This is what I’ve found and put together as a good starting point. I still think there’s a bit of confusion around what Bosh is, how it works, how to get started with it and having it clearly defined on the web. Documentation is getting better, but still needs a lot of work (remember, you too can contribute). For systems outside of Cloud Foundry it also is a bit difficult and sometimes sketchy to use Bosh as the primary means of deployment, maintenance and upgrading. But just like the documentation that is also getting better. I’ll have more coming in the near future regarding what Bosh is, how it works, and things you can do with it – until then check out Dr Nic’s material for the most up to date how-to and related documentations and videos. He’s done some great work with the tooling and continues to knock it out of the park.
Keep reading and I’ll have more definitions, outlines of what is what, and the entire inception that Bosh is.
So today we’re super excited to release Thor release candidate from the furnaces of the Iron Foundry. We’ve had number of people working not he project and core Objective-C Coder Benjamin van der Veen @bvanderveen (Twitter), @bvanderveen (Github) and site tearing through tests, implementation, refactoring and UI hacking non-stop these last few weeks. I’ll admit, I think he’s slept some, but nobody knows.
With this new release, the features around… well… check out the video.
What have I been up to? Here’s a quick recap. You may want to get involved with some of these projects!
Iron Foundry & Tier 3 Web Fabric
Back when I left the kick ass team at Russell Investments in Seattle I stepped directly to bat as team lead at Tier 3. My job, get a PaaS built on Cloud Foundry and extending that with Iron Foundry. It was an ambitious effort that would provide the most extensive framework and language support available from any PaaS Provider on the market.
Well, we did it, thanks to the capabilities of Cloud Foundry Community, the great minds of Jared Wray @jaredwray, Luke Bakken, Eric Lee @saintgimp, Cale Hoopes & the rest of the Tier 3 Team! I was able to add this to my list of successes. We had some bumps, some collisions, a brick wall or two and other scheduling problems – ya know, the standard things that happen on a project. But in spite of it all, we got the Web Fabric released – and it continues to be the only PaaS available with such a wide framework and language support. It ranges from Ruby on Rails, Erlang, Node.js & Java to .NET! If you’d like to check out the open source PaaS of Cloud Foundry & Iron Foundry both projects are always looking for participation & contributions!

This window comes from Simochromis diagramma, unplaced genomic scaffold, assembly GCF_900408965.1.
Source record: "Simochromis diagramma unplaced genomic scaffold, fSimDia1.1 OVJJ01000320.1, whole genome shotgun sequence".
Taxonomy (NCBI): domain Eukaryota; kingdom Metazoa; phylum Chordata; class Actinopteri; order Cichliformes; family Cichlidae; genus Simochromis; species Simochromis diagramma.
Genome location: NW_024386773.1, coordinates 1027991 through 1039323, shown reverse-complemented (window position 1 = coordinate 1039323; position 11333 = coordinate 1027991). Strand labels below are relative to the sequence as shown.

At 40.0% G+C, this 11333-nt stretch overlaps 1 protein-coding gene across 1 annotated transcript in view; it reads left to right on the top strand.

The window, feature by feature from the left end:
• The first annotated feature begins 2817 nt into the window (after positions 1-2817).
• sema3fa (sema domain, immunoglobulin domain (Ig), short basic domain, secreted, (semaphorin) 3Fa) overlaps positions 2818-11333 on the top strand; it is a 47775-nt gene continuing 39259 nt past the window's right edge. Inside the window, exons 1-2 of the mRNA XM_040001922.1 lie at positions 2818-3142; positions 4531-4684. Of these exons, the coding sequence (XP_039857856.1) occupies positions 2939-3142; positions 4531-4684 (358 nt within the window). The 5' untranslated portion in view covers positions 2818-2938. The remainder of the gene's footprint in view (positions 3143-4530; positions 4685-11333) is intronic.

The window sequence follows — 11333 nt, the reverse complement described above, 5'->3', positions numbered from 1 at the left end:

Thor Brings the Hamma!
After the release of the Tier 3 Web Fabric I started the search for a wicked smart and capable OS-X / Cocoa Coder – it seems their availability is pretty limited these days! Well I finally lucked out and found Benjamin van der Veen (@bvanderveen, thanks for the intro Selena @selenamarie!) to help me get started on the Thor Projects. There’s the Cocoa Thor Project & the Windows 7 WPF Metro based Thor .NET Project that we’re wrapping up with v1 releases coming really soon. To check out more on these projects that I’ve lead & coded on check out the code bases & information, all linked on ironfoundry.org. The projects are open source, so feel free to jump in and help out or fork & submit pull requests. The team will be happy to review & discuss ASAP.
While we’re wrapping these projects up right now, I’ll actually be continuing on and supporting the projects: Thor & Thor .NET. I will continue to be involved, as I was saying, in a number of ways in the PaaS space. So don’t think I’m disappearing form that realm!
Basho Sings my Song
I’ve been keeping track of Basho for a while now. Riak caught my interest many months ago as a really well built, well thought out & advanced distributed database. As you might guess, being into the whole “cloud computing” industry, I’m just ever so slightly interested in distributed systems. The other thing that I’m a huge fan of, which Basho does, is heavily support and involve itself in the open source software community and movement. The icing on the cake, was their diverse use of systems and language use around Erlang. All things that are massive wins.
Well during a random conversation with Eric @coderoshi at Bailey’s Tap Room & then attending the RICON 2012 Conference (article here and pictures) I spoke to some of the team and found out they were looking for some particular skill sets. Well it just happened that I was keenly interested in meeting those skill set requirements! So December 1st I’ll be joining the Basho team full time as developer advocate, evangelist, messenger or such for the northwest working with a few people you may know such as Mark Phillips @pharkmillups, Andy Gross @argv0 (thanks for the intro James @wattersjames), Eric Redmond @coderoshi, Shanley Kane @shanley, Casey Rosenthal @caseyrosenthal and many others. Simply, I’m freaking stoked.
How This Helps You Help Me Help You
Alright, so it’s great but how can I help you in your day to day? What data do you work with? Do you work with a data scientist? Are you a data scientist? Do you work with huge sets of data, many objects, large objects? I want to know about your data usage and data problems, because there’s a good chance we’ll have more than few things to discuss. Here’s some ways I can help you, help me, help you. Ping me if you’re interested in…
talking about your data usage at the monthly Riak user group.
coding, pairing & otherwise learning Erlang and the monthly Erlang group.
interested in coding, deploying and inventing new paradigms and patterns of data storage.
interested in pairing up to learn how to deploy, migrate, upgrade or otherwise use NoSQL solutions – namely Riak.
interested in Ruby on Rails, Node.js, Map Reduce, .NET, Java, PHP and how these things can and do work against data in everything from relational databases to the new echelon of NoSQL databases.
I hope to hear from you soon and see you at an upcoming user group, cheers!